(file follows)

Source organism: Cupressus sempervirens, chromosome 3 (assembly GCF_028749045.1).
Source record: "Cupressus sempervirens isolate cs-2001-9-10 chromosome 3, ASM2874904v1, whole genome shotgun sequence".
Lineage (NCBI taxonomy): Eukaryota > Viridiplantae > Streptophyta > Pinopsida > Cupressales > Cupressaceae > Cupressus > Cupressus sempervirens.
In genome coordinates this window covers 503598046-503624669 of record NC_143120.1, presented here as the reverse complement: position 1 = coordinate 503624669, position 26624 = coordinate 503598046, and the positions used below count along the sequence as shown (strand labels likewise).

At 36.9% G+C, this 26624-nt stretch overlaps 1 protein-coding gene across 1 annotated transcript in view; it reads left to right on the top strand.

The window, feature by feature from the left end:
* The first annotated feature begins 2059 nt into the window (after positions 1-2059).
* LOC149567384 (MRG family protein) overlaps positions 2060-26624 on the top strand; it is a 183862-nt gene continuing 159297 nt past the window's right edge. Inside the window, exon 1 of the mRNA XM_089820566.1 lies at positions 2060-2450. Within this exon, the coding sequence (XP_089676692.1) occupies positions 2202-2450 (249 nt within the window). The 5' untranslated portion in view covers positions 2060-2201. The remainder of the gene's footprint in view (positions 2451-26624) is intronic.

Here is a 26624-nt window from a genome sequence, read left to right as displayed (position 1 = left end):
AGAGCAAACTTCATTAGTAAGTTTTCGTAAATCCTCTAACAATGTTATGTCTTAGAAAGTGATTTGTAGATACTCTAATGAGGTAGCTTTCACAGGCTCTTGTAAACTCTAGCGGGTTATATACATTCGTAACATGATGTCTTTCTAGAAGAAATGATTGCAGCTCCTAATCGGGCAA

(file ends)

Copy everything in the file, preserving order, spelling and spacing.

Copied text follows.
Source organism: Cupressus sempervirens, chromosome 3 (assembly GCF_028749045.1).
Source record: "Cupressus sempervirens isolate cs-2001-9-10 chromosome 3, ASM2874904v1, whole genome shotgun sequence".
Lineage (NCBI taxonomy): Eukaryota > Viridiplantae > Streptophyta > Pinopsida > Cupressales > Cupressaceae > Cupressus > Cupressus sempervirens.
In genome coordinates this window covers 503598046-503624669 of record NC_143120.1, presented here as the reverse complement: position 1 = coordinate 503624669, position 26624 = coordinate 503598046, and the positions used below count along the sequence as shown (strand labels likewise).

At 36.9% G+C, this 26624-nt stretch overlaps 1 protein-coding gene across 1 annotated transcript in view; it reads left to right on the top strand.

The window, feature by feature from the left end:
* The first annotated feature begins 2059 nt into the window (after positions 1-2059).
* LOC149567384 (MRG family protein) overlaps positions 2060-26624 on the top strand; it is a 183862-nt gene continuing 159297 nt past the window's right edge. Inside the window, exon 1 of the mRNA XM_089820566.1 lies at positions 2060-2450. Within this exon, the coding sequence (XP_089676692.1) occupies positions 2202-2450 (249 nt within the window). The 5' untranslated portion in view covers positions 2060-2201. The remainder of the gene's footprint in view (positions 2451-26624) is intronic.

Here is a 26624-nt window from a genome sequence, read left to right as displayed (position 1 = left end):
AGAGCAAACTTCATTAGTAAGTTTTCGTAAATCCTCTAACAATGTTATGTCTTAGAAAGTGATTTGTAGATACTCTAATGAGGTAGCTTTCACAGGCTCTTGTAAACTCTAGCGGGTTATATACATTCGTAACATGATGTCTTTCTAGAAGAAATGATTGCAGCTCCTAATCGGGCAA